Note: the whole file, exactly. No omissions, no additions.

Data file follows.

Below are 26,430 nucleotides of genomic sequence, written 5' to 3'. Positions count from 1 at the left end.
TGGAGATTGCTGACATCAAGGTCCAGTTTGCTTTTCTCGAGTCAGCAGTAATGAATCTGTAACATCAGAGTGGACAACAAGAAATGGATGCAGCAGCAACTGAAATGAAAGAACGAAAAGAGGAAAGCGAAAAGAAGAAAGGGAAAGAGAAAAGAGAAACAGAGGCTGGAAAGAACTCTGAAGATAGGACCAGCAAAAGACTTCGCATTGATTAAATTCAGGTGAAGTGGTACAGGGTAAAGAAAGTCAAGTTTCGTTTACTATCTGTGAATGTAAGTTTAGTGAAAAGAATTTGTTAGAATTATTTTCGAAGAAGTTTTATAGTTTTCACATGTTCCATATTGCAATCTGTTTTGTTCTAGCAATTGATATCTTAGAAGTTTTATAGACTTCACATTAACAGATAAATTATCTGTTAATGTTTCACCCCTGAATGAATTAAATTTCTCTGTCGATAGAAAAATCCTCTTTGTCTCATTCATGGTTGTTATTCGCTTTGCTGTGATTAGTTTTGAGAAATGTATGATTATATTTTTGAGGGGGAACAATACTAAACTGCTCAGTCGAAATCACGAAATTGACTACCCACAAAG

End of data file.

Below are 26,430 nucleotides of genomic sequence, written 5' to 3'. Positions count from 1 at the left end.
TGGAGATTGCTGACATCAAGGTCCAGTTTGCTTTTCTCGAGTCAGCAGTAATGAATCTGTAACATCAGAGTGGACAACAAGAAATGGATGCAGCAGCAACTGAAATGAAAGAACGAAAAGAGGAAAGCGAAAAGAAGAAAGGGAAAGAGAAAAGAGAAACAGAGGCTGGAAAGAACTCTGAAGATAGGACCAGCAAAAGACTTCGCATTGATTAAATTCAGGTGAAGTGGTACAGGGTAAAGAAAGTCAAGTTTCGTTTACTATCTGTGAATGTAAGTTTAGTGAAAAGAATTTGTTAGAATTATTTTCGAAGAAGTTTTATAGTTTTCACATGTTCCATATTGCAATCTGTTTTGTTCTAGCAATTGATATCTTAGAAGTTTTATAGACTTCACATTAACAGATAAATTATCTGTTAATGTTTCACCCCTGAATGAATTAAATTTCTCTGTCGATAGAAAAATCCTCTTTGTCTCATTCATGGTTGTTATTCGCTTTGCTGTGATTAGTTTTGAGAAATGTATGATTATATTTTTGAGGGGGAACAATACTAAACTGCTCAGTCGAAATCACGAAATTGACTACCCACAAAG